I recently was given the choice between a couple places to buy a book and my deciding factor was based on shipping time. One gave a free upgrade to priority shipping, while the other shipped ground when you paid for ground.
Guess which one I chose…
That’s right — the one that delivered my book faster.
Look for ways to deliver your product faster — even, I’d argue, if it cuts slightly into your profits. It will build customer loyalty and increase the lifetime value of your customer.
Maybe all it takes is adding an overnight delivery option, that the customer can optionally pay for. The customers that want instant gratification will pay for this premium and be happy about it.
Some service businesses may have trouble figuring out exactly how to do this.
But think of this. Some auto mechanics offer an “oil change while you wait” vs. you having to drop off your car in the morning and pick it up at lunch or at the end of the day. Some even change your oil without you having to get out of your car. Which is more convenient? If the price is the same, which do you choose?
If you’re providing business consulting services, maybe you offer an on-site intensive session early in your relationship with a client. That way, you can give them actionable strategies they can start applying right away, while you go back to your office to develop a more thorough plan for their business.
Just use a little creativity and look at ways you can give the client or customer the gratification they need sooner.
It’s worth every ounce of effort.
Posted in Business, Entrepreneurship, Google Website Optimizer, Marketing, Philosophy of Google, Website Design | No Comments »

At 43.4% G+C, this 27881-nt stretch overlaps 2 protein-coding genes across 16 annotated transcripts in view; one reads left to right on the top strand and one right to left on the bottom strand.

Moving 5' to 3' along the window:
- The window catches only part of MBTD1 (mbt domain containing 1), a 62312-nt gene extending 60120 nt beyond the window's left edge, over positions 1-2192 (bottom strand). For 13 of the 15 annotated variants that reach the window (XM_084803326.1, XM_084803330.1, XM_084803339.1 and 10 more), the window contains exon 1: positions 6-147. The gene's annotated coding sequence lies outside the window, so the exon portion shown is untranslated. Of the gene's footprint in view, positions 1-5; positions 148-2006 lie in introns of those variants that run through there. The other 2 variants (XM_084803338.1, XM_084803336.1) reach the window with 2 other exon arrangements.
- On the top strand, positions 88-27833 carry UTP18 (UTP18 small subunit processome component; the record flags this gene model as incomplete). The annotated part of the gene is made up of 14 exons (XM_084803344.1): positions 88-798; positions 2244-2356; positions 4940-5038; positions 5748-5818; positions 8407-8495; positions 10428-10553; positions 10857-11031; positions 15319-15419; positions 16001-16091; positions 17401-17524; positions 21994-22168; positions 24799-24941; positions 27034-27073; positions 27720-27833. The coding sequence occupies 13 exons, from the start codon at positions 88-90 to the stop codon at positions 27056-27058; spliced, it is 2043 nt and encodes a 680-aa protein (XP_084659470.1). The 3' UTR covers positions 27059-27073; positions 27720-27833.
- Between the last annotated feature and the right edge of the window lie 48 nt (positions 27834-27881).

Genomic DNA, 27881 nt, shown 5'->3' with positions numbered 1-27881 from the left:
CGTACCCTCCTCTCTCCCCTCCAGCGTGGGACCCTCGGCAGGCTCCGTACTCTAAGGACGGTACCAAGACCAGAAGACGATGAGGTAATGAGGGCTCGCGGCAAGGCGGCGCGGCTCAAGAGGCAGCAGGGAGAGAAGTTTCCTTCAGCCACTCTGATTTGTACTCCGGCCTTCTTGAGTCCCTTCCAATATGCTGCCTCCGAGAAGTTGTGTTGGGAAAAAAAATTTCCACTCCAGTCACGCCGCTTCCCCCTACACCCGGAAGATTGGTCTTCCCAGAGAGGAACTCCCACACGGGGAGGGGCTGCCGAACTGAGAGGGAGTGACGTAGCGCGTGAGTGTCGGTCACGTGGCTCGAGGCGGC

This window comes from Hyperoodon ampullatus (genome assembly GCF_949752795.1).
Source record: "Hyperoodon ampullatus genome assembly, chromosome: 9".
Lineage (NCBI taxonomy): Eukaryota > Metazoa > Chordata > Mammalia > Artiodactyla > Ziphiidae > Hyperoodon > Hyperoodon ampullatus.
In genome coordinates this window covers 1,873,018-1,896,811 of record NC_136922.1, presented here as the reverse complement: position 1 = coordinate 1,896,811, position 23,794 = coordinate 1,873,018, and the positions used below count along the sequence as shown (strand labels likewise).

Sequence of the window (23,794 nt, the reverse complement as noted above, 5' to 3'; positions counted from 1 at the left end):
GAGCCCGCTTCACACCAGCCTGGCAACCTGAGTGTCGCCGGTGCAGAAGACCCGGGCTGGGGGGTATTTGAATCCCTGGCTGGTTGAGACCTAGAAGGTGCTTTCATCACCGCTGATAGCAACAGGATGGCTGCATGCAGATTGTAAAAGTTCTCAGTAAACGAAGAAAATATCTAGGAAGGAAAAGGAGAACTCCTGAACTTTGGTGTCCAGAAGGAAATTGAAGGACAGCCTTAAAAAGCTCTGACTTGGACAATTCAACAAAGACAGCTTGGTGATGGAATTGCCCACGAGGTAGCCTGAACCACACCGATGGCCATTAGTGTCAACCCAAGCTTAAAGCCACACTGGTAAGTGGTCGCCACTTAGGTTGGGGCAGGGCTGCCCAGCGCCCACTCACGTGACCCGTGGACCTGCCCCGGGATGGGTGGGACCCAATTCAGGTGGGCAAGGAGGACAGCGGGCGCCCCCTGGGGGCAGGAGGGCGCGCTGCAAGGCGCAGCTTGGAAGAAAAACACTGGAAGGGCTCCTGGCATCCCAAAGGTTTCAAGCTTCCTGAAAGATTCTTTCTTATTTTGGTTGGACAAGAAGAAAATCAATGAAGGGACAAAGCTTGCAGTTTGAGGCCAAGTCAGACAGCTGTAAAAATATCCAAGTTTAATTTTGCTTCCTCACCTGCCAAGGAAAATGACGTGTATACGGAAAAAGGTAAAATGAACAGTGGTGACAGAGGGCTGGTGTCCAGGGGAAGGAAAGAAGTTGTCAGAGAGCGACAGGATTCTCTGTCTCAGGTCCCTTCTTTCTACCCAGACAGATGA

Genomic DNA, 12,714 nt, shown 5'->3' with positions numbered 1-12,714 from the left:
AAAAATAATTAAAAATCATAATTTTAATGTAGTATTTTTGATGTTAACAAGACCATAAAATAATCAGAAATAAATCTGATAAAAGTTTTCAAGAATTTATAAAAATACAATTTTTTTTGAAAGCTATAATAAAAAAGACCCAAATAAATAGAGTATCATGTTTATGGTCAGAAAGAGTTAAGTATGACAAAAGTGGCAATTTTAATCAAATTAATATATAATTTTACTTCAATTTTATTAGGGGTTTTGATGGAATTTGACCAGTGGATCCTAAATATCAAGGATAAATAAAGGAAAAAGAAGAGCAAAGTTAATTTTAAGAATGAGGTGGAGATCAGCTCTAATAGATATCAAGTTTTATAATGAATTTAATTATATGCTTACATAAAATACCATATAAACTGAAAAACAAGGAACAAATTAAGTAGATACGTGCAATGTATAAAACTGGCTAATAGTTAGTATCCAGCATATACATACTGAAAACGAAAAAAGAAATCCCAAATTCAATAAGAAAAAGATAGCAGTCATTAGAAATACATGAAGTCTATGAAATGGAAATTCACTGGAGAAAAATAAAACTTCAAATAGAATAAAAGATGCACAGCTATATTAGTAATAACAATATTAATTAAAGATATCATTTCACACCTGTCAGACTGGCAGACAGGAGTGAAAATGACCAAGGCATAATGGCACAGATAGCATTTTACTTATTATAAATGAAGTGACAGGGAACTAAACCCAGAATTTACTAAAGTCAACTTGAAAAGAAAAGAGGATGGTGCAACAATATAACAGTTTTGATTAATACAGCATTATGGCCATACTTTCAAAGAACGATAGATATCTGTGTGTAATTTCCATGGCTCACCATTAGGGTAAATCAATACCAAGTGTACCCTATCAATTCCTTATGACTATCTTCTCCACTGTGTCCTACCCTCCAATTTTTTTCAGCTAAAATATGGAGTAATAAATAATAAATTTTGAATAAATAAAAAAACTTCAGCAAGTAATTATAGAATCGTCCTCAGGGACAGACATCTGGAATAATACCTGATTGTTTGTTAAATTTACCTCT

From the desk of Roy Furr, October 7th, 2008
I don’t know if you’re familiar with Seth Godin yet. He’s not necessarily who I’d go to if I have something very specific that I need done, like writing a sales letter. But when it comes to an overarching strategy for your business, he has one piece of input that will help you slaughter your competition.
Do what you do so well, that everyone will want to talk about you. They’ll talk about you to their business associates. They’ll talk about you to their friends. They’ll talk about you over lunch. They’ll talk about you in that “filler” conversation before and after meetings. They’ll talk. And talk. And talk.
Being remarkable — doing things in a way that people want to make remarks about what you’re doing — is what creates word of mouth. And that’s free advertising. Powerful free advertising. Because usually the person who is talking about you has built-in credibility with whoever they’re remarking about you to. This is a credibility you’ll never have through your advertising. And one of the only ways I’ve ever found to leverage this credibility is through doing exactly what Seth recommends — be remarkable.